The Big Changes Merged This Week For The Linux 4.17 Kernel

Written by Michael Larabel in Linux Kernel on 8 April 2018 at 07:30 AM EDT. 14 Comments
We are now through the first week of the two week long Linux 4.17 kernel merge window process for introducing the new features/functionality to this next big kernel release.

While the Linux 4.17 kernel will not debut as stable until around the middle of June, here is a look at the functionality merged so far that you will be able to find in this next big kernel update:

- A huge DRM subsystem update with AMDGPU DC by default for all capable GPUs, Intel Cannonlake graphics are stable, AMD WattMan, Intel HDCP, and more.

- Initial NVIDIA Tegra "Xavier" SoC support for this new high-performance ARM chip with Volta graphics.

- Eight obsolete CPU architectures were removed resulting in a code savings of about a half million lines.

- POWER4 CPU support is being dropped too as part of a separate pull. The POWER4 support was already broken since 2016 with no one apparently noticing until now.

- IBM s390 is still working on its Spectre defense.

- Continued maturing of the RISC-V architecture code.

- A new CPU architecture port for Linux 4.17 is the Andes NDS32 architecture.

- The Linux Kernel Memory Consistency Model has been formalized for Linux 4.17.

- Fixes for the Macintosh PowerBook 100 series.. Yes, with the Motorola processors from the early 90's.

- The new ACPI TAD driver for some interesting wake-up/alarm functionality as well as other CPUFreq and power management updates.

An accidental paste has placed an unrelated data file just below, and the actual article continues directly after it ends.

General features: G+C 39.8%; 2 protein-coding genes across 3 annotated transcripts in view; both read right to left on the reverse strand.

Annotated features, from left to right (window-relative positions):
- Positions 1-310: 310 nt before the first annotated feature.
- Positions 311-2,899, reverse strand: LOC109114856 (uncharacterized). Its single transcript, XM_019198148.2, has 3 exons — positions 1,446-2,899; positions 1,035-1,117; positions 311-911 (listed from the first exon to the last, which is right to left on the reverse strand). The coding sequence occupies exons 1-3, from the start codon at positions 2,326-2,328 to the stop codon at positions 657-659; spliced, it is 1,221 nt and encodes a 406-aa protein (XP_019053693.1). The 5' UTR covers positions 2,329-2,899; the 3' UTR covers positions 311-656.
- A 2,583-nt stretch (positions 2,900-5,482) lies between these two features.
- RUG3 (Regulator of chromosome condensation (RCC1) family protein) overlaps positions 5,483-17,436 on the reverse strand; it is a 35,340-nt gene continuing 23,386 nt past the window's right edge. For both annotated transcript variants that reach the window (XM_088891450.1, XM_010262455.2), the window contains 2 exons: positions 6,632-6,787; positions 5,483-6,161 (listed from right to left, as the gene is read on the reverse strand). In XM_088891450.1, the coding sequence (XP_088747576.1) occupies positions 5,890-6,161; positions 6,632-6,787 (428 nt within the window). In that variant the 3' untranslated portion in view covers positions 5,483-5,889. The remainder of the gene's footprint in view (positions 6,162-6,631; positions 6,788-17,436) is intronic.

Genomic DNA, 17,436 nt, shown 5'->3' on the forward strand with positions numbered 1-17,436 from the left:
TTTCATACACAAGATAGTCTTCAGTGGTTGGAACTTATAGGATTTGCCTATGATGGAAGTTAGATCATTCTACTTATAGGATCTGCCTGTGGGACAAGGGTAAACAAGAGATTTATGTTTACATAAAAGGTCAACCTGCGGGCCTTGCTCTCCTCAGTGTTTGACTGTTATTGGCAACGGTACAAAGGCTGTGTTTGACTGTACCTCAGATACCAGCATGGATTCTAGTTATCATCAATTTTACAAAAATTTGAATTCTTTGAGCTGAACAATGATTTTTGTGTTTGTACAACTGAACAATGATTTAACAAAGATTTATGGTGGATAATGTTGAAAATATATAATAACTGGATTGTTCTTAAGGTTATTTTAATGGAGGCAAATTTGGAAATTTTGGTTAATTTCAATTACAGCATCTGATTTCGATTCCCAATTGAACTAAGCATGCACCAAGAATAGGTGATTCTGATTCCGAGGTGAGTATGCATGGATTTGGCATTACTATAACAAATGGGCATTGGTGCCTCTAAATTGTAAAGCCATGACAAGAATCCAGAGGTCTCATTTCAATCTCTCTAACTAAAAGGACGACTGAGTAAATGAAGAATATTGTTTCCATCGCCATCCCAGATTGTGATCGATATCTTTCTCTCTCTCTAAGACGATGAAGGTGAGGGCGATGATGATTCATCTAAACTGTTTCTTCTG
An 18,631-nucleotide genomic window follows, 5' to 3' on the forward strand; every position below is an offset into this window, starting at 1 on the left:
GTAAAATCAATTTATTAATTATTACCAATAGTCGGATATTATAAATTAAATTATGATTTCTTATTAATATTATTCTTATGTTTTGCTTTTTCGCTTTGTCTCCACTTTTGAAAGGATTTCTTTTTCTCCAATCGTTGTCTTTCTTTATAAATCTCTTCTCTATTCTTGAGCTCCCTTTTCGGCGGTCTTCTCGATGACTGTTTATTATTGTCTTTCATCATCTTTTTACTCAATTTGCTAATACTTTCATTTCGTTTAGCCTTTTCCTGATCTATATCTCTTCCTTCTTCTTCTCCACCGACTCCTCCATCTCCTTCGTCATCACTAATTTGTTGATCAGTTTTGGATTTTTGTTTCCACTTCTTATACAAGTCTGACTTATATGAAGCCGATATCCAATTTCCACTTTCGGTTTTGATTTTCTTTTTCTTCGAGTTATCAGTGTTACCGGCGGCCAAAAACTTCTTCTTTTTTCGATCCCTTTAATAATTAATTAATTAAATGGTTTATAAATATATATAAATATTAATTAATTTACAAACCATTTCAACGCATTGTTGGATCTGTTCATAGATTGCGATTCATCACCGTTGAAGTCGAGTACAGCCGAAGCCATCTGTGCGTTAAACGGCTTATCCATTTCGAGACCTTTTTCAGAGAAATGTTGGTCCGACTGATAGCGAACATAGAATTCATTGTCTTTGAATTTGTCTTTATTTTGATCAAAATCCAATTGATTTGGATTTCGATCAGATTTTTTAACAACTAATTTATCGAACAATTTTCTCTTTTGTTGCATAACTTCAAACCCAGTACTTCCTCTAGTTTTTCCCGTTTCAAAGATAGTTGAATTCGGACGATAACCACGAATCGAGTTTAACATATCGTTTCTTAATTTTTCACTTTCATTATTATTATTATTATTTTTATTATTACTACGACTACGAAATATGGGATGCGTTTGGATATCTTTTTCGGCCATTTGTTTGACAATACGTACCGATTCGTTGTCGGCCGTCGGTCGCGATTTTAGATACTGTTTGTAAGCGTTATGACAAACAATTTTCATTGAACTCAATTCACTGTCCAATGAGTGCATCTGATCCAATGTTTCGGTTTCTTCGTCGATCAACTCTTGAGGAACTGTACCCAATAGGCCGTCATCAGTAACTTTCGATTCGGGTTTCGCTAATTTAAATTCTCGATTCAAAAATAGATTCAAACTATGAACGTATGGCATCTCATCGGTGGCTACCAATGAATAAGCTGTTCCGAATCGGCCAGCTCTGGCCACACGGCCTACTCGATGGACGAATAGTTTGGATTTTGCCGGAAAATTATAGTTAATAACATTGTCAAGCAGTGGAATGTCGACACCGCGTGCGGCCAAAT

- PhoenixRC flight controller support.

- Multi-touch support for the Razer Blade Stealth.

- Thunderbolt USB/SL4 security level support.

- USB Type-C support improvements.

- Lost and Found support for F2FS along with performance enhancements and other work.

- EXT4 gets protection for maliciously crafted container images.

- Lazy time support for XFS.

- Btrfs gets a no SSD spread option and other improvements.

- New sound drivers plus USB Audio Class 3.0 support.

- Linux 4.17 staging has shed some weight (lots of lines of code).

- Various other PCI, crypto, and more updates as well as SPARC and BMC updates.

Stay tuned for more merges over the week ahead followed by our usual benchmarking dance.
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Michael Larabel is the principal author of and founded the site in 2004 with a focus on enriching the Linux hardware experience. Michael has written more than 20,000 articles covering the state of Linux hardware support, Linux performance, graphics drivers, and other topics. Michael is also the lead developer of the Phoronix Test Suite, Phoromatic, and automated benchmarking software. He can be followed via Twitter, LinkedIn, or contacted via

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